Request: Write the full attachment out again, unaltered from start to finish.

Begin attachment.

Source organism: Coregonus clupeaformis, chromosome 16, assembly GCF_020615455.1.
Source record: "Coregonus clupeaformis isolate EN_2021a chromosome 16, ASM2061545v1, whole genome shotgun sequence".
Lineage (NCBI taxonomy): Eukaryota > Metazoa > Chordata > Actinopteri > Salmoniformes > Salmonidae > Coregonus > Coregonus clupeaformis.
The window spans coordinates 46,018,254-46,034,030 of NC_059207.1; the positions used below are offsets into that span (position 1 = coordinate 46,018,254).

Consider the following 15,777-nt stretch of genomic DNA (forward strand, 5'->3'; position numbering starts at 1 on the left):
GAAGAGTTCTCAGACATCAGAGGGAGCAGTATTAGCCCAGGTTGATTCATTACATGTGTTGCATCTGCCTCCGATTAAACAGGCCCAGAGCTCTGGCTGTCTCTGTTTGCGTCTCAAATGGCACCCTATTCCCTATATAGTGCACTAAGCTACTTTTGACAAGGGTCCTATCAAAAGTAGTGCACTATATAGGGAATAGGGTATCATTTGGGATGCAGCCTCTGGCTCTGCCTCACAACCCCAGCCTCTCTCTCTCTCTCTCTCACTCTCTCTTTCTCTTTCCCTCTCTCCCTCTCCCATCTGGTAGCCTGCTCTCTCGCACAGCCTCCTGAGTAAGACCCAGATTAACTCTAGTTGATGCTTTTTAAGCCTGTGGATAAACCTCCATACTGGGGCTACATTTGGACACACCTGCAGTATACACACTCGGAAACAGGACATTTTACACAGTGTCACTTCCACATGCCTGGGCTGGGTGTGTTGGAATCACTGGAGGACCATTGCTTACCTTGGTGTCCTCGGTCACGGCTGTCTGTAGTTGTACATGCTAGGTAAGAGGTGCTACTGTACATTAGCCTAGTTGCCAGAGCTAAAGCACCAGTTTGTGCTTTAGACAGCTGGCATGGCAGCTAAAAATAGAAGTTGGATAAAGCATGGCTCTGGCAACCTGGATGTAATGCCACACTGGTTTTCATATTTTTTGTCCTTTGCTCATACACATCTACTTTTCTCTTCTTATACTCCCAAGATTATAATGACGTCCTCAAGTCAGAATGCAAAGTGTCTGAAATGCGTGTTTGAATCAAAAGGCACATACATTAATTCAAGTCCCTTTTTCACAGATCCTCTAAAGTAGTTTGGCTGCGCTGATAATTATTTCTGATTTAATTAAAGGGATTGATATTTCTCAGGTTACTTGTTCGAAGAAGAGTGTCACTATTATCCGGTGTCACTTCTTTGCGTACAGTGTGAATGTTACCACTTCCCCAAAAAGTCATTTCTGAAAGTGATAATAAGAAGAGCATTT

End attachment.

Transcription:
Source organism: Coregonus clupeaformis, chromosome 16, assembly GCF_020615455.1.
Source record: "Coregonus clupeaformis isolate EN_2021a chromosome 16, ASM2061545v1, whole genome shotgun sequence".
Lineage (NCBI taxonomy): Eukaryota > Metazoa > Chordata > Actinopteri > Salmoniformes > Salmonidae > Coregonus > Coregonus clupeaformis.
The window spans coordinates 46,018,254-46,034,030 of NC_059207.1; the positions used below are offsets into that span (position 1 = coordinate 46,018,254).

Consider the following 15,777-nt stretch of genomic DNA (forward strand, 5'->3'; position numbering starts at 1 on the left):
GAAGAGTTCTCAGACATCAGAGGGAGCAGTATTAGCCCAGGTTGATTCATTACATGTGTTGCATCTGCCTCCGATTAAACAGGCCCAGAGCTCTGGCTGTCTCTGTTTGCGTCTCAAATGGCACCCTATTCCCTATATAGTGCACTAAGCTACTTTTGACAAGGGTCCTATCAAAAGTAGTGCACTATATAGGGAATAGGGTATCATTTGGGATGCAGCCTCTGGCTCTGCCTCACAACCCCAGCCTCTCTCTCTCTCTCTCTCACTCTCTCTTTCTCTTTCCCTCTCTCCCTCTCCCATCTGGTAGCCTGCTCTCTCGCACAGCCTCCTGAGTAAGACCCAGATTAACTCTAGTTGATGCTTTTTAAGCCTGTGGATAAACCTCCATACTGGGGCTACATTTGGACACACCTGCAGTATACACACTCGGAAACAGGACATTTTACACAGTGTCACTTCCACATGCCTGGGCTGGGTGTGTTGGAATCACTGGAGGACCATTGCTTACCTTGGTGTCCTCGGTCACGGCTGTCTGTAGTTGTACATGCTAGGTAAGAGGTGCTACTGTACATTAGCCTAGTTGCCAGAGCTAAAGCACCAGTTTGTGCTTTAGACAGCTGGCATGGCAGCTAAAAATAGAAGTTGGATAAAGCATGGCTCTGGCAACCTGGATGTAATGCCACACTGGTTTTCATATTTTTTGTCCTTTGCTCATACACATCTACTTTTCTCTTCTTATACTCCCAAGATTATAATGACGTCCTCAAGTCAGAATGCAAAGTGTCTGAAATGCGTGTTTGAATCAAAAGGCACATACATTAATTCAAGTCCCTTTTTCACAGATCCTCTAAAGTAGTTTGGCTGCGCTGATAATTATTTCTGATTTAATTAAAGGGATTGATATTTCTCAGGTTACTTGTTCGAAGAAGAGTGTCACTATTATCCGGTGTCACTTCTTTGCGTACAGTGTGAATGTTACCACTTCCCCAAAAAGTCATTTCTGAAAGTGATAATAAGAAGAGCATTT